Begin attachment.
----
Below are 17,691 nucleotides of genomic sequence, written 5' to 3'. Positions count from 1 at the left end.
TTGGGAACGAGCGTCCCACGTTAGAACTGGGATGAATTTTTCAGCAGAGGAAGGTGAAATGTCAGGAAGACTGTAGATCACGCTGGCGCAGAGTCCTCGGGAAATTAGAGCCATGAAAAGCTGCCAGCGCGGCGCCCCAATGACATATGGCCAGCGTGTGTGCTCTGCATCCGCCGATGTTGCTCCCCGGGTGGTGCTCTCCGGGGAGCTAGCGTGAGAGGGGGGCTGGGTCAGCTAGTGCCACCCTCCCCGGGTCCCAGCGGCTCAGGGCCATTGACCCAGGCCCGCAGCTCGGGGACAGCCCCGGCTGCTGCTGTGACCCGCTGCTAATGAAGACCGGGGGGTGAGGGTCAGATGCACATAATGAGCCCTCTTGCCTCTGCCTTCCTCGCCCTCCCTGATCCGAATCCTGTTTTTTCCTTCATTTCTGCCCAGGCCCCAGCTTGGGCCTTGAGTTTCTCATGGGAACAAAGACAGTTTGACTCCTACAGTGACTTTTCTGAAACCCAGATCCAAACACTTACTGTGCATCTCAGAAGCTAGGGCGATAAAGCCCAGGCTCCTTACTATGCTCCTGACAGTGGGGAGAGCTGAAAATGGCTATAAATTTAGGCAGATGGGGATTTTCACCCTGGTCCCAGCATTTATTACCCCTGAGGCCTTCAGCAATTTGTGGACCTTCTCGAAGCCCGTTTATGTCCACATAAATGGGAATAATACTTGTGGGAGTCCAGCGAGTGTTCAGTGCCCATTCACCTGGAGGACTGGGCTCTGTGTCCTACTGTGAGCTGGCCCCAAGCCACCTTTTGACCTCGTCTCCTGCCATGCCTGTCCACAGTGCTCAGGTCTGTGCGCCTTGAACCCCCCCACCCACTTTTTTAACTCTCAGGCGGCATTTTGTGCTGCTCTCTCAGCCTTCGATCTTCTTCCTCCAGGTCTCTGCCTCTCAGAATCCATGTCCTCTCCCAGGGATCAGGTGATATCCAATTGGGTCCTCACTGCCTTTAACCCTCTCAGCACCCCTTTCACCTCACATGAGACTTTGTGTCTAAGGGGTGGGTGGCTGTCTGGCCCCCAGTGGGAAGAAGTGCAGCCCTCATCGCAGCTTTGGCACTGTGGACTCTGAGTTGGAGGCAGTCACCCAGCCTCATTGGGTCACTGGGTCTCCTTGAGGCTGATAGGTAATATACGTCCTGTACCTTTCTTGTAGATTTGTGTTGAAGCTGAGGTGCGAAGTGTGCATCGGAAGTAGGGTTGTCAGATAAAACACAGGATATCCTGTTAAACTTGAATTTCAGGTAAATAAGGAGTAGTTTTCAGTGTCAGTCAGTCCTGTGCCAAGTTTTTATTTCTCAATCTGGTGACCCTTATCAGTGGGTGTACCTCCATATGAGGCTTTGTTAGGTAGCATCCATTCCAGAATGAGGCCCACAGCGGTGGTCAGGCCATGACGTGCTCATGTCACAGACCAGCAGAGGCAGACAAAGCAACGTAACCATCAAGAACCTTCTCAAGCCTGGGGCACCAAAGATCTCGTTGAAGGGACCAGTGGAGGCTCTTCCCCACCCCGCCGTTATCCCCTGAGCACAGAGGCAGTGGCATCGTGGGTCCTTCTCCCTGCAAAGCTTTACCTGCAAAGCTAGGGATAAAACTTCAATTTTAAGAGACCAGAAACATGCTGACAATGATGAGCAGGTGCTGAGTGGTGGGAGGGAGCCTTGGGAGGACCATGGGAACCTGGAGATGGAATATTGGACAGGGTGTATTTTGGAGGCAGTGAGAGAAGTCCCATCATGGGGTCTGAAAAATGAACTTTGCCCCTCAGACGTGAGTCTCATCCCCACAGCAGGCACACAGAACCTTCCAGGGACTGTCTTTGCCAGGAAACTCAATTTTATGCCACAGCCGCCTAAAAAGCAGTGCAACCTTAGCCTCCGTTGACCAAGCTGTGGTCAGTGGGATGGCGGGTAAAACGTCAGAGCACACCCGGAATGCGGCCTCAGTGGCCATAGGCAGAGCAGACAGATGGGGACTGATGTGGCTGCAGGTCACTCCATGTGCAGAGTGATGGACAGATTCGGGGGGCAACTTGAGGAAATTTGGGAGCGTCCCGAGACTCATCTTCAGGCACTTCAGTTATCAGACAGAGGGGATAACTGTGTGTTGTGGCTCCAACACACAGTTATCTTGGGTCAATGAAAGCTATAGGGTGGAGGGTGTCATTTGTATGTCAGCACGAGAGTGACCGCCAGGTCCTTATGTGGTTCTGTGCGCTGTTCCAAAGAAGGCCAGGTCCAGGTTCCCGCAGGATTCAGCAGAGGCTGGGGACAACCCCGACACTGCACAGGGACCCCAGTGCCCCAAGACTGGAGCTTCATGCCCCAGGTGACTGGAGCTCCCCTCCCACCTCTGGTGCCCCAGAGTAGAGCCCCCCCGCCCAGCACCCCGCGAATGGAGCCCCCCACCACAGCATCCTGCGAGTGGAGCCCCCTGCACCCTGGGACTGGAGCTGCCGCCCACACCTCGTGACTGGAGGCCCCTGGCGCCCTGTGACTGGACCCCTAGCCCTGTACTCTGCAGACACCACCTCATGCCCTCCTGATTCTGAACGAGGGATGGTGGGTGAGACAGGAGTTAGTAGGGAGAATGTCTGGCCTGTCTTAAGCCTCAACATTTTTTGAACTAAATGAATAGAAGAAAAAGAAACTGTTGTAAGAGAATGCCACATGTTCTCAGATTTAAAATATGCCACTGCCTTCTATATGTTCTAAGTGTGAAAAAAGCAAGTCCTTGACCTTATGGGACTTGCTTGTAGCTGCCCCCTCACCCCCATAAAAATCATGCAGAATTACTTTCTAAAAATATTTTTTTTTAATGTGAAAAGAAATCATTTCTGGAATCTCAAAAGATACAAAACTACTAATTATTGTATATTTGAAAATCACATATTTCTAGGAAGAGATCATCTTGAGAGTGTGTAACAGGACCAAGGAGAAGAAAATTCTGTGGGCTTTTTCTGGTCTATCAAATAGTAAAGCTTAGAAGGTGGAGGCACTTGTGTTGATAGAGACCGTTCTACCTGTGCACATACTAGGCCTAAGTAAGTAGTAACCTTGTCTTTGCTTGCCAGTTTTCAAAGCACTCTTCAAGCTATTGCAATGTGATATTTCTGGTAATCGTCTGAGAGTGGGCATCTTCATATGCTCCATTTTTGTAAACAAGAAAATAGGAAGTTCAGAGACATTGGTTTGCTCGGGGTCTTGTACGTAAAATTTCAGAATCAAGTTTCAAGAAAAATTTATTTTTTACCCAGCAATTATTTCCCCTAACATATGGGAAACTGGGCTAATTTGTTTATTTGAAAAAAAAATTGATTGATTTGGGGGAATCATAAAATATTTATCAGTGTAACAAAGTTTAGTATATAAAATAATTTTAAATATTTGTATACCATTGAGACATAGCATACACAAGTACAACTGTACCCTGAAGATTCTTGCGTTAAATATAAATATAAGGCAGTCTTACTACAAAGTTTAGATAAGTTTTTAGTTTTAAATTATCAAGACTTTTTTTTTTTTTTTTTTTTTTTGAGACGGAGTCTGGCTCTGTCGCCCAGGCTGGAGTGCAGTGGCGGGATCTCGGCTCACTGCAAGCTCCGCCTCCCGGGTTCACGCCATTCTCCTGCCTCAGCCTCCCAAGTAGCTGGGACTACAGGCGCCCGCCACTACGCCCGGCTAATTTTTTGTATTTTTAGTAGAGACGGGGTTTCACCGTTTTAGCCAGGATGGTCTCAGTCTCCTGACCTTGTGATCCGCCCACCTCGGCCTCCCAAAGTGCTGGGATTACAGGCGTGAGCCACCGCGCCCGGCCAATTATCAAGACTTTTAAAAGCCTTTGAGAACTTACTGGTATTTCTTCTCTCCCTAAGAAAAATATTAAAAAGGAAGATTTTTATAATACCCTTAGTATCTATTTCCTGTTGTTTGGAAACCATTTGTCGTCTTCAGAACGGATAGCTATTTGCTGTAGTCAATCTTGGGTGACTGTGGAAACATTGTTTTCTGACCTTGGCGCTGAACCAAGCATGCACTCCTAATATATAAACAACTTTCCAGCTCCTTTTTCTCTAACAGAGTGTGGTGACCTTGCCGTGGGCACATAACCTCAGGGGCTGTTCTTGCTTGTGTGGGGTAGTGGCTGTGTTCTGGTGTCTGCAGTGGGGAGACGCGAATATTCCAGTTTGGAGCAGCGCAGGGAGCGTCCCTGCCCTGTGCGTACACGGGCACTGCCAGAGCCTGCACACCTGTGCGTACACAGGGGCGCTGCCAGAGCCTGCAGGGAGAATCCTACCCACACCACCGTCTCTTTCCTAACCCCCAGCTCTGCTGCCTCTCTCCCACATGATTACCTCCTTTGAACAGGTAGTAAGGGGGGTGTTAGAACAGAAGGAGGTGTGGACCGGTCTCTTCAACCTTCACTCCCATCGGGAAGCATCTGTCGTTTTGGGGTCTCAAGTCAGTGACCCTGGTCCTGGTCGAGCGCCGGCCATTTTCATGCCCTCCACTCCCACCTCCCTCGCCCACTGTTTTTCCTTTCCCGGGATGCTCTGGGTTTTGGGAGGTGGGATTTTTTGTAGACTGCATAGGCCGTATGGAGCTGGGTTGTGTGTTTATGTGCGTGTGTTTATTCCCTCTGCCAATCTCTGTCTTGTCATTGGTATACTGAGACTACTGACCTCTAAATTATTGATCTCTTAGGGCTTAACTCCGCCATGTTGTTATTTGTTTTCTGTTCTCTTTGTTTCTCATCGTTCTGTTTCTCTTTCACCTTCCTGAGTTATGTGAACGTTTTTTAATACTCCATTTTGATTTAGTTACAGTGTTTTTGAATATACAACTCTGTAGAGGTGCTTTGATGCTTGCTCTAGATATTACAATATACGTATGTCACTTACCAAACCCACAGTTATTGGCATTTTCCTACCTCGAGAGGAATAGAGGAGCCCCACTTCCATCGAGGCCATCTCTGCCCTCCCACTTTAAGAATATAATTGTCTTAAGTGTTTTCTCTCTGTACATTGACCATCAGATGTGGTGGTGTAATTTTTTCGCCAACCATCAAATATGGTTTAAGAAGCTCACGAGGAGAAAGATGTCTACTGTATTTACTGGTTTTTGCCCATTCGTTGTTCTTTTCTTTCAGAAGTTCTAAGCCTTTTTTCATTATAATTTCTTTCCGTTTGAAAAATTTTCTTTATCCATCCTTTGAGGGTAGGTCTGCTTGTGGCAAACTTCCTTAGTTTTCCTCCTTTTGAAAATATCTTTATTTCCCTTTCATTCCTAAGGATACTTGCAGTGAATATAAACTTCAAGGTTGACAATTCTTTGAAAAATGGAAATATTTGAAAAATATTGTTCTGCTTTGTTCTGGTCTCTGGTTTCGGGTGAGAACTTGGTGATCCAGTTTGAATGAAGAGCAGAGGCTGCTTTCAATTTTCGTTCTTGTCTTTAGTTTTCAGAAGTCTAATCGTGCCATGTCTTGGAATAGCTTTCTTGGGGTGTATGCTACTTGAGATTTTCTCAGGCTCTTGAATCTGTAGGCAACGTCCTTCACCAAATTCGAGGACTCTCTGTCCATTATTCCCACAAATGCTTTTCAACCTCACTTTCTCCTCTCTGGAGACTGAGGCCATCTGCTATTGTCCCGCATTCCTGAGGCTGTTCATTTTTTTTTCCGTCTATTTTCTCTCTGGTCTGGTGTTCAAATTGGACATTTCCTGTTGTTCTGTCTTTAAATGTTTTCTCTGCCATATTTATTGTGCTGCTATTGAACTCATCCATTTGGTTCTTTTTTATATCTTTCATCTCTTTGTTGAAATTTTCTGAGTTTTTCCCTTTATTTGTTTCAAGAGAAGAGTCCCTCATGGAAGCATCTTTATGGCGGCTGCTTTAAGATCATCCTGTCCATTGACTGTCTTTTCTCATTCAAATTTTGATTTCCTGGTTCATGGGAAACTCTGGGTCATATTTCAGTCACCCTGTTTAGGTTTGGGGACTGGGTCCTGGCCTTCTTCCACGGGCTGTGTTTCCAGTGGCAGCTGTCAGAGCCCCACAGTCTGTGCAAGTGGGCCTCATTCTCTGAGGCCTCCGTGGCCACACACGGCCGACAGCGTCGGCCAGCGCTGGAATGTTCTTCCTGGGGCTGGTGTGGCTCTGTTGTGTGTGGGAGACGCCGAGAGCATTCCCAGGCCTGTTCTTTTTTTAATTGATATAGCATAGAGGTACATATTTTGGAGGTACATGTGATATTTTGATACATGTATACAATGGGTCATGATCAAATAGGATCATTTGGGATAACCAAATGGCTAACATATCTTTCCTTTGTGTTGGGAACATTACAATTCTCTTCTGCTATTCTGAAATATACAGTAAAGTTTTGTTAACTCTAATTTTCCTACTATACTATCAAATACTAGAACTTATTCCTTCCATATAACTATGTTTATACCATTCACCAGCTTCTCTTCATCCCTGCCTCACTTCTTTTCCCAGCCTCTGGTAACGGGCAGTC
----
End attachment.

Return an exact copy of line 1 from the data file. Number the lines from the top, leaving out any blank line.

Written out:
Below are 17,691 nucleotides of genomic sequence, written 5' to 3'. Positions count from 1 at the left end.